Feeds

Nvidia spurns Intel Atom for VIA, spurns VIA for Intel Atom?

Tech licensing triangle in play, moles allege

Security for virtualized datacentres

When Nvidia - allegedly - entered into an anti-Atom alliance with VIA, it was really preparing the ground to improve its negotiations with Intel. Allegedly. So say the latest rumours about rumours about rumours.

Nvidia, VIA and Intel are, of course, saying nothing.

Claims that Nvidia and VIA were teaming up to take on Intel's Atom surfaced a couple of months ago. Nvidia, it was said, would bring its graphics and chipset expertise to the table, while VIA would chip in with its processors.

As we pointed out at the time, VIA has chipset and graphics technology of its own.

Whatever VIA's interest in the alleged deal, according to the latest whispers from Asian manufacturing moles, relayed by DigiTimes, Nvidia was simply using the alliance as a bargaining tool to gain access to Intel's Atom platform for its own integrated chipsets.

Essentially - if the claims are accurate, of course - Nvidia wants to license the technology it needs to make chipsets into which Atom CPUs can be connected. 'Give us a licence, or we'll work with VIA,' is the alleged threat Nvidia made to the chips giant.

Nvidia also wants access to Intel's QuickPath Interconnect (QPI) bus, due to debut with the 'Nehalem' processor architecture later this year. Intel last month confirmed it was talking to Nvidia about this, but didn't say whether, as rumoured, it wants an SLI licence in return.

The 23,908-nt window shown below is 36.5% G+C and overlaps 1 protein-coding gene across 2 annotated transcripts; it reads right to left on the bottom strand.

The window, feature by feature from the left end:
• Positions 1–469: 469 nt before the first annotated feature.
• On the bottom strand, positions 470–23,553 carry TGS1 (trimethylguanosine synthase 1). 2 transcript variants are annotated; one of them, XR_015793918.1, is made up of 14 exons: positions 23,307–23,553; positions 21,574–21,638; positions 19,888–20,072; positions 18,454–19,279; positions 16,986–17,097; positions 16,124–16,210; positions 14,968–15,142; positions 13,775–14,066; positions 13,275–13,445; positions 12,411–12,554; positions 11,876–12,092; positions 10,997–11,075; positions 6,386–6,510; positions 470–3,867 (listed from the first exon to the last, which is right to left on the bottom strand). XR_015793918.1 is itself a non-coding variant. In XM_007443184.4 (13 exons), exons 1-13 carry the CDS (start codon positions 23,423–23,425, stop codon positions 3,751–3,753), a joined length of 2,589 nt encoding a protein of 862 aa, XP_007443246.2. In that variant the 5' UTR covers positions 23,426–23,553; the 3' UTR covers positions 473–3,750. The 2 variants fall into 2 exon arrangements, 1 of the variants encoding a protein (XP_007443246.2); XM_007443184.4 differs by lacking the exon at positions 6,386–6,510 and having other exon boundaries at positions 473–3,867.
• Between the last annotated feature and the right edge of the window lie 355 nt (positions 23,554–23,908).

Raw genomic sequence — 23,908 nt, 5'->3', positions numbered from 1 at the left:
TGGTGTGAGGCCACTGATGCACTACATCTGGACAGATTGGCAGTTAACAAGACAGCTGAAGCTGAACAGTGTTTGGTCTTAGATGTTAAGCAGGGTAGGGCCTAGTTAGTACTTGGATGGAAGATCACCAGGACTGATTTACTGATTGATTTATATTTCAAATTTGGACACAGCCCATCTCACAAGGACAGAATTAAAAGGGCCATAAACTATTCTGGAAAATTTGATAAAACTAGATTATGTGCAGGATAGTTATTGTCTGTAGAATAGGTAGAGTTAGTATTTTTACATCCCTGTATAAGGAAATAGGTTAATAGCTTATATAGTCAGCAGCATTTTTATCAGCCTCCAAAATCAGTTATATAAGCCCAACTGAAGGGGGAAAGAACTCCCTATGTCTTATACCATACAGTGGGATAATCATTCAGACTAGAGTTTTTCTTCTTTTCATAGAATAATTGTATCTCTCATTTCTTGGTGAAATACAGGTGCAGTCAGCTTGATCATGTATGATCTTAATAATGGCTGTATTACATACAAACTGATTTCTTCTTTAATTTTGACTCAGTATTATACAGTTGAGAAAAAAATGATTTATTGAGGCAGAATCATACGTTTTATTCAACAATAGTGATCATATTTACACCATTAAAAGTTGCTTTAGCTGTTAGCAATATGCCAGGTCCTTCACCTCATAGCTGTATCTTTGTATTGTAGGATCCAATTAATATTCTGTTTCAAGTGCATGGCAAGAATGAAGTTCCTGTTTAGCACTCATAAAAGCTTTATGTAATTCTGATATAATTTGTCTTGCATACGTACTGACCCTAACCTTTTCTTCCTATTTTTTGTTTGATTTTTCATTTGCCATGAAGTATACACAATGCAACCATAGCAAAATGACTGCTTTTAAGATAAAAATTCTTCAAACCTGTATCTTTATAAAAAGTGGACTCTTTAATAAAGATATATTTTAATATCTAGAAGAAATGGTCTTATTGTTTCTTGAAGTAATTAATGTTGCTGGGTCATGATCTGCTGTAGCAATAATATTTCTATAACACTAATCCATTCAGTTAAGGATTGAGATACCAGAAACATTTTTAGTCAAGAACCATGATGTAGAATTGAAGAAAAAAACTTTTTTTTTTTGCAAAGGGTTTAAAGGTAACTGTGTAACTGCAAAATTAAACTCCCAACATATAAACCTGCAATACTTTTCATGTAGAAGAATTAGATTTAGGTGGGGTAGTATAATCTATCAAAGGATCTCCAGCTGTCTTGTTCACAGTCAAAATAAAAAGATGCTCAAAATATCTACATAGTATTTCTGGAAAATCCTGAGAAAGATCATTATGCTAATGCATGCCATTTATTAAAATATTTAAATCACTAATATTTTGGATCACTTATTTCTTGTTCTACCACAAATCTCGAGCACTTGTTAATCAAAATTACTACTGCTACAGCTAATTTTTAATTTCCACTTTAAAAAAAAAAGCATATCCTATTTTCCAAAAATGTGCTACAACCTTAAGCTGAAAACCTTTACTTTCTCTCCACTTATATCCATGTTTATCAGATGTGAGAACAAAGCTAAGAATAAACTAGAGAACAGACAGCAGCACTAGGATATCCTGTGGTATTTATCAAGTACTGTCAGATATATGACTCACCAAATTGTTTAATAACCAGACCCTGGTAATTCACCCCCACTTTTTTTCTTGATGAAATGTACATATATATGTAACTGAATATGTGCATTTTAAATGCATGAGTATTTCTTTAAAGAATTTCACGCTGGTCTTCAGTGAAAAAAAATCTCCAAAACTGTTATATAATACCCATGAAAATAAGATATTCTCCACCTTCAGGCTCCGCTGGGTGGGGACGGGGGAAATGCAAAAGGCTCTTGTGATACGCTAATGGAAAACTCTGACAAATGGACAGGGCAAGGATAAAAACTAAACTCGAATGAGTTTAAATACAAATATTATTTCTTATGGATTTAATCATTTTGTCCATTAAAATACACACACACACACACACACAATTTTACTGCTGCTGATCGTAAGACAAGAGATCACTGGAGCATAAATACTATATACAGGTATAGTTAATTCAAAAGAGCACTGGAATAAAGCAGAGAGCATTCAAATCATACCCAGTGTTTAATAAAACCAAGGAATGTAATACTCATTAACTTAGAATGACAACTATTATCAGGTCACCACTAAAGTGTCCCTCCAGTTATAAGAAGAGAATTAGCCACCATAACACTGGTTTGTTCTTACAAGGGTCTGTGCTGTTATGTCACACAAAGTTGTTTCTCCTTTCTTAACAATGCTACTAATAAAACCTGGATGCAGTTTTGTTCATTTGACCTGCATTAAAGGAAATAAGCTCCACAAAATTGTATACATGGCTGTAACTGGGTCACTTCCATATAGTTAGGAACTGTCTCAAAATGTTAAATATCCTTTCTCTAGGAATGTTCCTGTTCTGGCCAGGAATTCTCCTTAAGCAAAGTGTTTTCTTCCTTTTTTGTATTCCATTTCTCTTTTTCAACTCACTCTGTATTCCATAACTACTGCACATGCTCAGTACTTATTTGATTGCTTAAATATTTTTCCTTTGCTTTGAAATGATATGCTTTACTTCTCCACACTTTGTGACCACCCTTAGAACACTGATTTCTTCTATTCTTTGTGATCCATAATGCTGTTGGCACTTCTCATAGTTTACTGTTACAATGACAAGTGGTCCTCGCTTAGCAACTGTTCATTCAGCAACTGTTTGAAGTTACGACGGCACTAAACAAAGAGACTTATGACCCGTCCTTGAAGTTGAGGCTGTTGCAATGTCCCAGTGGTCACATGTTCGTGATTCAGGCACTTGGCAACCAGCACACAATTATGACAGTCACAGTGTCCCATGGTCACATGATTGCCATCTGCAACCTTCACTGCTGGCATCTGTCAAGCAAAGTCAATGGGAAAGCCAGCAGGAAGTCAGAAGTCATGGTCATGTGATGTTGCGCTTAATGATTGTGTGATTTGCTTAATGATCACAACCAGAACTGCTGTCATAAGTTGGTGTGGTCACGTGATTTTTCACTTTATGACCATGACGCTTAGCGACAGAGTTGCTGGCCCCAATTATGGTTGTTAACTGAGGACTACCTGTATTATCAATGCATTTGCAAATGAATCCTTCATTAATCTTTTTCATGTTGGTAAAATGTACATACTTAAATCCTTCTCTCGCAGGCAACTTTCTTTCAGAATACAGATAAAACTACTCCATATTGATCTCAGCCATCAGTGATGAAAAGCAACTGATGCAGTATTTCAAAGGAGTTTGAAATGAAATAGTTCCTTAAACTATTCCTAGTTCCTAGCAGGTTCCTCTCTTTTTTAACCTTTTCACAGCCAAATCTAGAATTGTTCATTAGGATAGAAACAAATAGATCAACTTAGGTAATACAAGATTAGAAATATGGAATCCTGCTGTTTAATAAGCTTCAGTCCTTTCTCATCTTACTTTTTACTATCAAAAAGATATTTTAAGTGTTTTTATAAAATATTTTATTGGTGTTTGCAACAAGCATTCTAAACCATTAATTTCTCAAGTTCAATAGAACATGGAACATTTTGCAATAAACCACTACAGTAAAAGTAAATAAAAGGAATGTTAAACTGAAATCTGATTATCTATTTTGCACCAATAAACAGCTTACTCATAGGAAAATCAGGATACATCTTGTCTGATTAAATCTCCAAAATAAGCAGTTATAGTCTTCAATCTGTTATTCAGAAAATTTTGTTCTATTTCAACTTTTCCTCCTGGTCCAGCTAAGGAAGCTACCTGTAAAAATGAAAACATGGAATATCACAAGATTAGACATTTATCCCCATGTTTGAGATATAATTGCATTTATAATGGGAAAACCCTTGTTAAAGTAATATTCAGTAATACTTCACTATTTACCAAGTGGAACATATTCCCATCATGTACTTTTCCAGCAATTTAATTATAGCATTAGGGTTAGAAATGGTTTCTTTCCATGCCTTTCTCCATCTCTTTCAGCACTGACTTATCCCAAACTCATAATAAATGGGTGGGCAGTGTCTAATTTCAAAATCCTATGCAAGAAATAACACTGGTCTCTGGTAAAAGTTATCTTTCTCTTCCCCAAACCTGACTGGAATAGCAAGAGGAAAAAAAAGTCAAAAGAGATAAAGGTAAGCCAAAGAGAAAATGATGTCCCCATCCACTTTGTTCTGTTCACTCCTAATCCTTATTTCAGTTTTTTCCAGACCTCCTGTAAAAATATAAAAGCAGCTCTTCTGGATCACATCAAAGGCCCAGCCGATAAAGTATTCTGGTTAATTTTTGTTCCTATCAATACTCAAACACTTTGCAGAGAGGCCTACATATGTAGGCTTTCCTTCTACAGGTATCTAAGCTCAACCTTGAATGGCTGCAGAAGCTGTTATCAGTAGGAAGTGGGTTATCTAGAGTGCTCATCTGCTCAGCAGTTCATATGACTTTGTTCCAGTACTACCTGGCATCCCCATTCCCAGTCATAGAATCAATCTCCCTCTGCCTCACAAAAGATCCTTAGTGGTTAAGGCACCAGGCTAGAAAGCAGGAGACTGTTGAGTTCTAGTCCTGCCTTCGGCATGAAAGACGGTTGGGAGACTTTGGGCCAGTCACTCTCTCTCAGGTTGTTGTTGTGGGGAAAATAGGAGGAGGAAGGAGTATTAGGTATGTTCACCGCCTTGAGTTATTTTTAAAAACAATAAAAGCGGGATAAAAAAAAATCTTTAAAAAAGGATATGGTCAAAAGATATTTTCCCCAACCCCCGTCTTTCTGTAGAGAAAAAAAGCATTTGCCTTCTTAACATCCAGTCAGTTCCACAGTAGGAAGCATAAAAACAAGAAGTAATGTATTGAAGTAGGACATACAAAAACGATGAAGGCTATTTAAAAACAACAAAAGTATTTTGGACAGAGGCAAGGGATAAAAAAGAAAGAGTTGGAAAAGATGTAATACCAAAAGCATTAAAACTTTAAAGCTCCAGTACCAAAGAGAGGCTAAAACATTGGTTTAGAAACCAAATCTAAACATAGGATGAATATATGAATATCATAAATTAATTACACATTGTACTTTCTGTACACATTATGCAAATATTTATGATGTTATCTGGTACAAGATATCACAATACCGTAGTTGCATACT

It's not hard to imagine Atom support being rolled into the talk too.

And if Nvidia - and, presumably, Intel - gets what it's after? According to the moles, it'll wave goodbye to VIA.

Nvidia has an alternative approach lined up too: it's ARM-based Tegra system-on-a-chip part, which would sit very nicely in many of the handheld internet tablets Intel would like to get Atom inside.

Protecting users from Firesheep and other Sidejacking attacks with SSL

More from The Register

next story
Oi, Tim Cook. Apple Watch. I DARE you to tell me, IN PERSON, that it's secure
State attorney demands Apple CEO bows the knee to him
Phones 4u website DIES as wounded mobe retailer struggles to stay above water
Founder blames 'ruthless network partners' for implosion
Monitors monitor's monitoring finds touch screens have 0.4% market share
Not four. Point four. Count yer booty again, Microsoft
Getting to the BOTTOM of the great office seating debate
Belay that toil, me hearty, and park your scurvy backside
Hey, Mac fanbois. HGST wants you drooling over its HUGE desktop RACK
What vast digital media repository could possibly need 64 TERABYTES?
In a spin: Samsung accuses LG exec of washing machine SABOTAGE
Rival electronic giant tries to iron out allegations
Your chance to WIN the WORLD'S ONLY HANDHELD ZX SPECTRUM
Reg staff not allowed to enter, god dammit
prev story

Whitepapers

Secure remote control for conventional and virtual desktops
Balancing user privacy and privileged access, in accordance with compliance frameworks and legislation. Evaluating any potential remote control choice.
WIN a very cool portable ZX Spectrum
Win a one-off portable Spectrum built by legendary hardware hacker Ben Heck
Storage capacity and performance optimization at Mizuno USA
Mizuno USA turn to Tegile storage technology to solve both their SAN and backup issues.
High Performance for All
While HPC is not new, it has traditionally been seen as a specialist area – is it now geared up to meet more mainstream requirements?
The next step in data security
With recent increased privacy concerns and computers becoming more powerful, the chance of hackers being able to crack smaller-sized RSA keys increases.